DENVER – The city will end the year with mixed results when it comes to fixing problems pointed out in audits issued by the office of Denver Auditor Timothy M. O’Brien, CPA.
The last round of 2019 follow-up reports came out this month, and they show the city did not implement a single recommendation related to data reliability and contracting practices, though city leaders did follow through on every recommendation we made to improve indirect cost accounting practices.
“Every one of our recommendations is meant to help city agencies improve their stewardship of taxpayer resources,” Auditor O’Brien said. “I would like to see implementation rates at 100% and hope to see city leaders do better in 2020.”
This month, the Auditor’s Office completed five follow-up reports on previous audits, including: Contract Controls in Alfresco, Indirect Cost Accounting Practices, Compensation and Benefits, Governmental Activities Receivables and Purchasing and Payment Processes.
Auditor O’Brien was disappointed in the lack of action taken by the Mayor’s Office to improve the city’s contracting process after the Contract Controls in Alfresco audit. Since the 2017 report, the city got a new system for contract administration called Jaggaer. However, the audit team found some of the problems identified in the old system were carried over to the new one.
According to our follow-up work, individual agencies and departments continue to provide decentralized training on contract workflow, and system training is not mandatory for users. This inconsistent training and lack of oversight could lead to unreliable processes differing from agency to agency.
The city also has not received final approval to strengthen the rules against splitting contracts to avoid City Council oversight. Splitting is not allowed if the two contracts with the same vendor would have been more than the $500,000 limit if they were in one contract. At the $500,000 threshold, City Council must approve. Avoiding the oversight limit diminishes the appearance of transparency and usurps the authority of City Council.
The City Attorney’s Office has instructed attorneys to review contracts for potential splits as part of the approval process. However, this review and guidance for conducting it, such as potential indicators for fraud, are not formalized and rely on each attorney’s personal knowledge. The audit team found gaps in proposed revisions, limitations in the review process, and no change in the prevalence of potential splits occurring.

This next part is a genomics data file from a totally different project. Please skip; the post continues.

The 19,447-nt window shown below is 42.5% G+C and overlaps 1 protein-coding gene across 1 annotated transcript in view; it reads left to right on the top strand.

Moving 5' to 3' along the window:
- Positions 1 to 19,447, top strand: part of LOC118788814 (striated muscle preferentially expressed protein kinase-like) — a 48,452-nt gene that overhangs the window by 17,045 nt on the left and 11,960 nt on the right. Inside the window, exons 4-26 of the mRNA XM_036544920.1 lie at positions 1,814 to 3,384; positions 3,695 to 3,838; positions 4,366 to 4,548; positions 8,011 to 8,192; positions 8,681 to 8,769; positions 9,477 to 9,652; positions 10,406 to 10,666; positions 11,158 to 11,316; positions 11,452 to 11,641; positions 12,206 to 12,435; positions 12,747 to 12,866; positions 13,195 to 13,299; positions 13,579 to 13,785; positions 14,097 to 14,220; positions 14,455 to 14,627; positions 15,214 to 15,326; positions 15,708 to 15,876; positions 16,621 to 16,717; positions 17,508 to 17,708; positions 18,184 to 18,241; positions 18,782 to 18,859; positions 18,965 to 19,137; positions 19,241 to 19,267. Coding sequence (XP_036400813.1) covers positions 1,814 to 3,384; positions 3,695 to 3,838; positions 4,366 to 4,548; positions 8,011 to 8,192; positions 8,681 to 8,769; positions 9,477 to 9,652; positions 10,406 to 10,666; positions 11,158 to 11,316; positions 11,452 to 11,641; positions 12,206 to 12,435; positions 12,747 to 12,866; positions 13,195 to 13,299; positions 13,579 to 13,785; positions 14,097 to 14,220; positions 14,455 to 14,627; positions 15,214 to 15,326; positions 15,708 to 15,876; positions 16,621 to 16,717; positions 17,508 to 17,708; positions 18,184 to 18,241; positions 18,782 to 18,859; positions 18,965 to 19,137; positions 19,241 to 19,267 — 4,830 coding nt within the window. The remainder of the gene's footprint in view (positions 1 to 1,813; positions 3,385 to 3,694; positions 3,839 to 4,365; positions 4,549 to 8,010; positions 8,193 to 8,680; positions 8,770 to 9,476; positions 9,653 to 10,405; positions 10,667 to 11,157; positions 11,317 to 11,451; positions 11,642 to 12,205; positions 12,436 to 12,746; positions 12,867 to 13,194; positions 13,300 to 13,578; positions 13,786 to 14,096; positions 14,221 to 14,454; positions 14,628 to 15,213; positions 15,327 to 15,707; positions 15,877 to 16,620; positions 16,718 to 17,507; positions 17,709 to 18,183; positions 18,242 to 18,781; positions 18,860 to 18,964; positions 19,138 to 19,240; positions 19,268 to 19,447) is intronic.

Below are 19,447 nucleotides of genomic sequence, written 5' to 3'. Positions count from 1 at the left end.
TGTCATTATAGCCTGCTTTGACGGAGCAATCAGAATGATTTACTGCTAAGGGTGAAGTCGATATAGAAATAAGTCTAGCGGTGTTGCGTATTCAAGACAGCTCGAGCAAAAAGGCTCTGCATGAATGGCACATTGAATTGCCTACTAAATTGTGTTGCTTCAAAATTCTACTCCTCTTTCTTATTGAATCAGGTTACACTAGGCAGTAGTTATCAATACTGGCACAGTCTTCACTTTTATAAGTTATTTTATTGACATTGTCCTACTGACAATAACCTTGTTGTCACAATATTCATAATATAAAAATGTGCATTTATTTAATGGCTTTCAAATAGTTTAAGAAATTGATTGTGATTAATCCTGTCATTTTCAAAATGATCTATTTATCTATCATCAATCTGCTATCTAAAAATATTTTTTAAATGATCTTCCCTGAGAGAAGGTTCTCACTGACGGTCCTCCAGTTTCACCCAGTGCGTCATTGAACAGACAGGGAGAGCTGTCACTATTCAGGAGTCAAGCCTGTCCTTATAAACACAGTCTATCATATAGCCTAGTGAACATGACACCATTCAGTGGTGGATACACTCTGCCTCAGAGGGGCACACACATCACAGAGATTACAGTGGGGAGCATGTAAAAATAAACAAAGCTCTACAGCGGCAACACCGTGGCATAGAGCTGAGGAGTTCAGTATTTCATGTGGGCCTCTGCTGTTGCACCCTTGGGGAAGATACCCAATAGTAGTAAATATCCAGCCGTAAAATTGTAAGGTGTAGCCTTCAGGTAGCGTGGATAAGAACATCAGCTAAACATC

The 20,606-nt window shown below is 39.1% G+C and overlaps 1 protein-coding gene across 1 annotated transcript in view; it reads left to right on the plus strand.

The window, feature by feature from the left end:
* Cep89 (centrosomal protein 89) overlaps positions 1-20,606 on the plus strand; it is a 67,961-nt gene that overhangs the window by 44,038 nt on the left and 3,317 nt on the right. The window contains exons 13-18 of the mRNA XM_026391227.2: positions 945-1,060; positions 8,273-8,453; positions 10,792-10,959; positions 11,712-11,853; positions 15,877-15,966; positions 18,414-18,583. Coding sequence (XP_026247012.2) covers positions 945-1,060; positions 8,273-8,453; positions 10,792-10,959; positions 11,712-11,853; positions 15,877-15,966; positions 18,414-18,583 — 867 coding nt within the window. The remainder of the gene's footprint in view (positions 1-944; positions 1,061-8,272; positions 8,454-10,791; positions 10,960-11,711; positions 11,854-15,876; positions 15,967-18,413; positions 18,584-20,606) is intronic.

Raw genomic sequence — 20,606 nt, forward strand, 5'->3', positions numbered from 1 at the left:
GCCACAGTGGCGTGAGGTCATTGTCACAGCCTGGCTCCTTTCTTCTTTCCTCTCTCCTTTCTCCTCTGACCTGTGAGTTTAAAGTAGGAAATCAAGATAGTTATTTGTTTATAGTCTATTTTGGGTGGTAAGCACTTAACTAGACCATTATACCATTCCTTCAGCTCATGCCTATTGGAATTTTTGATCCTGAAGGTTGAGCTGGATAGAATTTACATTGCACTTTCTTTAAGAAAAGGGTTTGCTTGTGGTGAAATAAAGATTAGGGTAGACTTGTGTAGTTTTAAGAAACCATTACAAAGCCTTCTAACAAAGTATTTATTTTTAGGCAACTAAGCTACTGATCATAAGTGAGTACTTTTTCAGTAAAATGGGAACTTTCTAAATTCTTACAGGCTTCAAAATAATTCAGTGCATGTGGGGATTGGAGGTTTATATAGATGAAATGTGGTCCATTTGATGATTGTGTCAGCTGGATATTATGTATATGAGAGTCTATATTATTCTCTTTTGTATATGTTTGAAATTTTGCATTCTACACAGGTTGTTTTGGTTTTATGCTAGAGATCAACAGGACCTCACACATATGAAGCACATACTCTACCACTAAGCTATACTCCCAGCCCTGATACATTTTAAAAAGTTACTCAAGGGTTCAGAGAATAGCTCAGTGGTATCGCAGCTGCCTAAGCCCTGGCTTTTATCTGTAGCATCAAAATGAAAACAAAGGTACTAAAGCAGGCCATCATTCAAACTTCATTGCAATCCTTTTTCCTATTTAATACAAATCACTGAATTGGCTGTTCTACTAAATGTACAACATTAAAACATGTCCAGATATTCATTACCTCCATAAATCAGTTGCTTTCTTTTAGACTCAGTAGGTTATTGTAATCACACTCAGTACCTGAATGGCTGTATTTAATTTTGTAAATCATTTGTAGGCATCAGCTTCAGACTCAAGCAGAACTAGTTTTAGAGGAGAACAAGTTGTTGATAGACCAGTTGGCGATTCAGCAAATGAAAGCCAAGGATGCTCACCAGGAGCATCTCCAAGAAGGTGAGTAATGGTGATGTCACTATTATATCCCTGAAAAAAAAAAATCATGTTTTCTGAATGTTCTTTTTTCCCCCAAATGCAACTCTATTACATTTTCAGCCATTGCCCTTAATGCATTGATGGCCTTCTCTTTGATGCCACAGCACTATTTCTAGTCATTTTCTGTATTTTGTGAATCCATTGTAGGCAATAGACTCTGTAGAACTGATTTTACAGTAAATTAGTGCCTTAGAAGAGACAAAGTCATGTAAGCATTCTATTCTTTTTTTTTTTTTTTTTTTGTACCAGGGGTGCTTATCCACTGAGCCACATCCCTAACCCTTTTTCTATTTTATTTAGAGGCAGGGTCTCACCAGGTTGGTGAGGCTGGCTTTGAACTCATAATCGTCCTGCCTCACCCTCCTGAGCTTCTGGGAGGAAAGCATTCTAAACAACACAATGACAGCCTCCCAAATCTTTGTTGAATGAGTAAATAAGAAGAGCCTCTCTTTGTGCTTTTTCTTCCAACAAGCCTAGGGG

The unmitigated risks from this audit could result in negative consequences to the city’s ability to effectively manage the contracting process and prevent inappropriate contract splits from occurring.
In contrast, the city’s Purchasing Division and Accounts Payable team made some progress in monitoring, enforcement, and documentation when obtaining and paying for goods and services. The city improved steps to enter data as part of the purchasing process and the Purchasing Division is enforcing bidding exception documentation requirements.
Auditor O’Brien felt strongly after the 2018 audit that the city needed to make sure the correct checks and balances are in place to get the city the best deals, save taxpayer dollars, and avoid fraud or waste. Each year, the Purchasing Division is responsible for procuring about $330 million in goods and services on behalf of the city. Those purchases can be made through either a purchase order, the bidding process, non-purchase order payments, or credit cards.
“Strong internal controls and procedural guidance is important to keep our city accountable in how it spends taxpayer money,” Auditor O’Brien said. “Purchasing has improved its checks and balances and I expect to see the city do the same with how it administers contracts in Alfresco.”
Auditor O’Brien was pleased with the results of the Indirect Cost Accounting Practices audit follow-up. The audit team found the city’s Budget and Management Office fully implemented every recommendation. Thanks to these improvements, the city should have a more accurate and consistent process for compiling its cost allocation plans.
“It’s great when we see an agency really take our recommendations to heart and willingly make improvements the way the Budget and Management Office did,” Auditor O’Brien said.
In our Compensation and Benefits follow-up evaluation, we found the office of Human Resources implemented three of the four recommendations. Auditor O’Brien was pleased to learn the city will likely reduce health care costs by adopting a self-funded model for United Healthcare plans in 2020. However, the Mayor’s office still has not indicated how often employee benefits should be reviewed, despite a recommendation to do so every other year.
Finally, only two of our recommendations from the Governmental Activities Receivables audit were fully implemented. This 2018 audit found lack of compliance with fiscal accountability rules, a need for improved processes for write-offs, and a need for formal assurance from vendors providing services and financial information.